Short Story Shoutout: Fire and Ice by Kevin Bray

This isn’t either scifi or horror, so I feel a bit weird sharing it, but at the same time its well written enough that I couldn’t not share it. The author does a great job and its only a few minutes of reading, so go give it a try.

Source: Fire and Ice by Kevin Bray

Short Story Shoutout: Trifecta by Atrishna Agathon

There’s a short story serialist I follow on wordpress who goes by Atrishna Agathon. I won’t lie and say I’m a fan of everything he writes, but more often than not his stuff is good. Some of it is even darned good.

(If you’re a spelling/grammar Nazi, you will get a bit twitchy reading his work. Try to overlook it though.)

Such is the case with Trifecta.

The first episode drew me in almost immediately, and was a pleasure to read. Its sort of a glitch in the matrix / the ultimate introvert’s mind. I had no clue where it would go from here.

The second episode went straight from interesting study to beginning reports of the zombie apocalypse/ 28 days later, but not really and the main character’s apparently narrow escape.

The third episode details a bit more about the Trifecta, the warning signs, etc. It gives you just enough information to keep you interested. Its not quite 28 days later. I mean, people DO recover, and the uninfected keep track Honestly, I hope the author stops right here, because I like what’s in my imagination. I don’t want to find out anything different!

So, anyways, please head over to https://atrishnaagathon.wordpress.com and check out the Trifecta story. I don’t think you’ll be disappointed.

A Review of Chameleon by Layden Robinson

What’s it about?

Epic tale of a mysterious man in search of peace, love and eternal answers. An acid trip frenzy that delivers color and intensity the whole way.” is how its described on the Kindle Unlimited page.

What did I think about it?

Chameleon is a story not well-served by the restrictions of fonts and formatting found in e-books.  The straight-forwardness of the formatting wars viciously with the imagery the author is trying to evoke.

Chameleon evokes a story told in a seedy bar, by a spoken-word singer sitting on a bar stool.  Lazy descriptors and cigarette smoke curling together through the air.

I would not call it an Epic Tale by any stretch of the imagination, but it is an interesting read in the right atmosphere. Written in a way you can fall right into.

3 Star Rating

Click here to find Chameleon on Amazon.com

Title: Chameleon | Author: Layden Robinson | Publisher: Self-Published | Publication Date: 2014-5-20 | Pages: 26 | ASIN: B00KHB71QI | Genre: Fiction | Language: English | Triggers: None | Rating: 3 out of 5 | Source: Kindle Unlimited

A Review of Everyone Dies at the End by Riley Westbrook

What’s it about?

Two story lines intersect as the zombie apocalypse is brought about by an everyday item in our fridges or in our woods. A drug addict and a family, both doing what they can to survive the end of the world. Will they?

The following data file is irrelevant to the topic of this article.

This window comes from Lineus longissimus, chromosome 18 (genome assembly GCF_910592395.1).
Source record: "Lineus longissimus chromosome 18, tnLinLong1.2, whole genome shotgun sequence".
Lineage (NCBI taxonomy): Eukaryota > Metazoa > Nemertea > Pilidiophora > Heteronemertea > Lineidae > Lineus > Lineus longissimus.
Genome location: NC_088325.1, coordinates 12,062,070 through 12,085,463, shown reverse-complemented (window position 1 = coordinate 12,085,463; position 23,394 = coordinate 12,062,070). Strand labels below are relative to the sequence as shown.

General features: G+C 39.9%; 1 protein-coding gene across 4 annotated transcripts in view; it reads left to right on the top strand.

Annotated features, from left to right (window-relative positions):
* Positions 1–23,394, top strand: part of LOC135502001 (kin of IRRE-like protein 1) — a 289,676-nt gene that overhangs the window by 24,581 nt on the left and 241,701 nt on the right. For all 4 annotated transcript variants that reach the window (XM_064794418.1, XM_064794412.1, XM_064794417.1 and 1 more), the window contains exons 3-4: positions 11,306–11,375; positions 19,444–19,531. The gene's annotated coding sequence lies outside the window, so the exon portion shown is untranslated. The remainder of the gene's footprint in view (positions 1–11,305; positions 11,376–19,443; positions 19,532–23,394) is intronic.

What did I think of it?

“Everyone dies at the end” definitely has potential. No doubt about it. I would love to read a version of this story that has been professionally edited. That, more than anything else, is my main issue with this story. It could be very, very good, but until the wording and descriptive issues are fixed, it borders on being annoying.

There were certain places where the writing just didn’t make sense. If the author says that x slammed their pistol into someone’s head, I assume they pistol-whipped them. Not that they jammed the barrel against the person’s forehead. So when the author immediately says that they pulled the trigger then, and blew the person’s brain out, my brain skittered to a halt and went “What? Wait…what?”

Another weakness of the author is the tendency to get stuck in a rut with descriptions. One character’s drug addiction is always referred to as his demon (which, even if it is actually a demon, the descriptions still need switched up a bit. A heavyset male is always, always called the fat man.

The ending was definitely a surprise, and as I tend to write reviews while I read, it made me go back and erase portions of what I’d written down. Ultimately, though, i think the base of my review stands. The author needs to work on some basic wording as well as try to avoid over-using the same descriptors.

3 Star Rating

Title: Everyone Dies at the End | Author: Riley Westbrook | Source: I received a free copy from author in exchange for honest review

You can check out the individual sections of this story (its written in episode format) here.

Reblogged: Charlie the Robot

Need a quick read with a different sort of ending?

Charlie the Robot packs a lot of feels into such a short little story. Go check it out.

Reblogged: There’s A Place In St. Louis Called ‘Zombie Road’ And You Should Never, Ever Go There

There’s A Place In St. Louis Called ‘Zombie Road’ And You Should Never, Ever Go There.

With a title like that, how could I resist reading it? I”m glad I did. This is an excellent little short story doesn’t seem like a short story. The author does a great job of giving you the perfect amount of information, and promptly creeping you out.

Nicely done. I recommend you go check it out!